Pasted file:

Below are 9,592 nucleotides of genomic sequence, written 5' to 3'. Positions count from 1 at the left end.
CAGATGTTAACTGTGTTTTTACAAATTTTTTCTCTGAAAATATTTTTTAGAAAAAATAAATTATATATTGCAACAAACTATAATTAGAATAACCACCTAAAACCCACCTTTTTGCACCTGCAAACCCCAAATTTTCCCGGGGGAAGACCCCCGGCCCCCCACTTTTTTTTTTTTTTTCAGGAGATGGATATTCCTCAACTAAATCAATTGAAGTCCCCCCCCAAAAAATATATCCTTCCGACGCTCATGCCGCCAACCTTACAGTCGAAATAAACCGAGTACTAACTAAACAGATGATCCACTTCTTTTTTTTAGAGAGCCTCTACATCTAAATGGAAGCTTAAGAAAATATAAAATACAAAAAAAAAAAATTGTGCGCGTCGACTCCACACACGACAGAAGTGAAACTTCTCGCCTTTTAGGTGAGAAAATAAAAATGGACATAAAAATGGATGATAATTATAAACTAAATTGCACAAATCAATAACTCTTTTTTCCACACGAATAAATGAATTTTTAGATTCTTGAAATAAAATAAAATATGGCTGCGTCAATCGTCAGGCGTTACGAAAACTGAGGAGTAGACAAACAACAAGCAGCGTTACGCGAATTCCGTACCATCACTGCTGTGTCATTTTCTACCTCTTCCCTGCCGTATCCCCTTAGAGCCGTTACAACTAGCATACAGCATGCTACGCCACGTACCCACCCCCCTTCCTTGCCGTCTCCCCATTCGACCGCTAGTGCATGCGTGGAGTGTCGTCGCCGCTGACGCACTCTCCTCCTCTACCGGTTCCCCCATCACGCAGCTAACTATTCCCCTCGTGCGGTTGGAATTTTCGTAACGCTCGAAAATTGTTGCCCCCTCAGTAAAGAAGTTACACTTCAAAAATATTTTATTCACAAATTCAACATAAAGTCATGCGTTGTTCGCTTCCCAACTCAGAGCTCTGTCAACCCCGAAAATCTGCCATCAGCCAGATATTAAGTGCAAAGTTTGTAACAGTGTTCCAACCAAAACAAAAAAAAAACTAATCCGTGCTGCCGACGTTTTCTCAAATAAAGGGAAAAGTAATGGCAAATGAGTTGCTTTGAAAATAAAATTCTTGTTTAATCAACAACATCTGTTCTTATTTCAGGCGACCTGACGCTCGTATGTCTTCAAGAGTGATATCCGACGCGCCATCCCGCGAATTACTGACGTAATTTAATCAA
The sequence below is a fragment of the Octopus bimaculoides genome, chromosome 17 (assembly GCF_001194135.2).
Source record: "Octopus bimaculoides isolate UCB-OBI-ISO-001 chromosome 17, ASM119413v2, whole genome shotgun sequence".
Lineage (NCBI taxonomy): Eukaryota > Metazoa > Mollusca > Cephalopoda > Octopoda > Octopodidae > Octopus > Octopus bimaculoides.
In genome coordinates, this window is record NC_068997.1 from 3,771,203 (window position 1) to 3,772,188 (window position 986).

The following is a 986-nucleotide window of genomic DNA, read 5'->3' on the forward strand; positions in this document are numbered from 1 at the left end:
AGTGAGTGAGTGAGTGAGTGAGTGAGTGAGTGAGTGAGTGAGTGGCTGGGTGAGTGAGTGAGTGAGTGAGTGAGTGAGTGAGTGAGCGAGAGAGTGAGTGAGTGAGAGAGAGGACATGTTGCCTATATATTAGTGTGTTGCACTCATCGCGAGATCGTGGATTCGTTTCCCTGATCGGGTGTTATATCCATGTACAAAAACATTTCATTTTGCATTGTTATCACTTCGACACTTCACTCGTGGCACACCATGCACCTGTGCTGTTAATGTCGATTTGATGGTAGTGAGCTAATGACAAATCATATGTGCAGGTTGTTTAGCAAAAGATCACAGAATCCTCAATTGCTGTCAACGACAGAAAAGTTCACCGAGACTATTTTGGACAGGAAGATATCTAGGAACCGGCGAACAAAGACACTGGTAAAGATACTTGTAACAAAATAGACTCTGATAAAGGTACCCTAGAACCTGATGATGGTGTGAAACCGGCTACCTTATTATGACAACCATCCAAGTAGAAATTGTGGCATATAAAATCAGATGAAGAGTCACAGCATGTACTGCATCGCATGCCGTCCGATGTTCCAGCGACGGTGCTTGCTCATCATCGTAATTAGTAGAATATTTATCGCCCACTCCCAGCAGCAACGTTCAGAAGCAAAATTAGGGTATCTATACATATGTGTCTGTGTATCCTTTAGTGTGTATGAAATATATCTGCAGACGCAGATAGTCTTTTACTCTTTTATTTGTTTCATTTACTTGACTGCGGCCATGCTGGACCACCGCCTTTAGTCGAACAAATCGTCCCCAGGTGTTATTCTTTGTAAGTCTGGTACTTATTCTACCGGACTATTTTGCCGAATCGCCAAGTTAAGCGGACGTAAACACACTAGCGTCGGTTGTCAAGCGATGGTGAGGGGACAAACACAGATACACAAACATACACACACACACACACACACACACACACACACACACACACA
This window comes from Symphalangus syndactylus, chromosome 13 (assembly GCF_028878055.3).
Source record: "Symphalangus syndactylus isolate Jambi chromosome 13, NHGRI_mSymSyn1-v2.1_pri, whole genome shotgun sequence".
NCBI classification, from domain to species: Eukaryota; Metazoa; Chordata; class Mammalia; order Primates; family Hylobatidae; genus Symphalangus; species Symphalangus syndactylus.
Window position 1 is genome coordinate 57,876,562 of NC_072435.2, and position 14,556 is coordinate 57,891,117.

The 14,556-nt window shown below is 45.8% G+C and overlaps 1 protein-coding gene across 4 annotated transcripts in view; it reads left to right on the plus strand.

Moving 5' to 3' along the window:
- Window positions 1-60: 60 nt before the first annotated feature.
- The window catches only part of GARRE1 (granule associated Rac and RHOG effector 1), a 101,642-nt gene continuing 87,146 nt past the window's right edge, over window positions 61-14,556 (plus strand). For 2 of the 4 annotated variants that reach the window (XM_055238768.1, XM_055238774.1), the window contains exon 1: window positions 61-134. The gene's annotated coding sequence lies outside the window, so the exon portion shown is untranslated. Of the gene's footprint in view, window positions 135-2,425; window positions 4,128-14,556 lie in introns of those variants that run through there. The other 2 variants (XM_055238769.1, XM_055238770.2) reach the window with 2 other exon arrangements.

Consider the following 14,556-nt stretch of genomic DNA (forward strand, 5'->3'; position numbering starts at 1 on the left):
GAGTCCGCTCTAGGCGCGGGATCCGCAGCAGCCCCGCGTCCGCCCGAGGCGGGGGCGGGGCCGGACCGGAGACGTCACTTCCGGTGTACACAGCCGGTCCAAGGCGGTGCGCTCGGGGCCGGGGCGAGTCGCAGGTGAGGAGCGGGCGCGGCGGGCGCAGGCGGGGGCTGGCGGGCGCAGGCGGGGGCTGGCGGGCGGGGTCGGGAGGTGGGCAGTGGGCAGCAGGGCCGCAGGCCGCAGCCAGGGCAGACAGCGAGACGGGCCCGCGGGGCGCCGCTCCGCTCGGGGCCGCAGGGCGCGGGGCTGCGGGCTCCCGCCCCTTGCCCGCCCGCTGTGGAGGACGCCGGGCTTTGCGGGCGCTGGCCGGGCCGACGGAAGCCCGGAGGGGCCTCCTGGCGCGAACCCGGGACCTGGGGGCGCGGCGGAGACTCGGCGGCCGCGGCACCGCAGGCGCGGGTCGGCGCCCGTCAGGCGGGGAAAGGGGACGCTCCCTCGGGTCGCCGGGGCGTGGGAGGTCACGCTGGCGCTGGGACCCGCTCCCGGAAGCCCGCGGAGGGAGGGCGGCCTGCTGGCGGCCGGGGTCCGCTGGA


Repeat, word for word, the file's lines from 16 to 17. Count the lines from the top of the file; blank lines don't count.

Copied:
- The window catches only part of GARRE1 (granule associated Rac and RHOG effector 1), a 101,642-nt gene continuing 87,146 nt past the window's right edge, over window positions 61-14,556 (plus strand). For 2 of the 4 annotated variants that reach the window (XM_055238768.1, XM_055238774.1), the window contains exon 1: window positions 61-134. The gene's annotated coding sequence lies outside the window, so the exon portion shown is untranslated. Of the gene's footprint in view, window positions 135-2,425; window positions 4,128-14,556 lie in introns of those variants that run through there. The other 2 variants (XM_055238769.1, XM_055238770.2) reach the window with 2 other exon arrangements.

Consider the following 14,556-nt stretch of genomic DNA (forward strand, 5'->3'; position numbering starts at 1 on the left):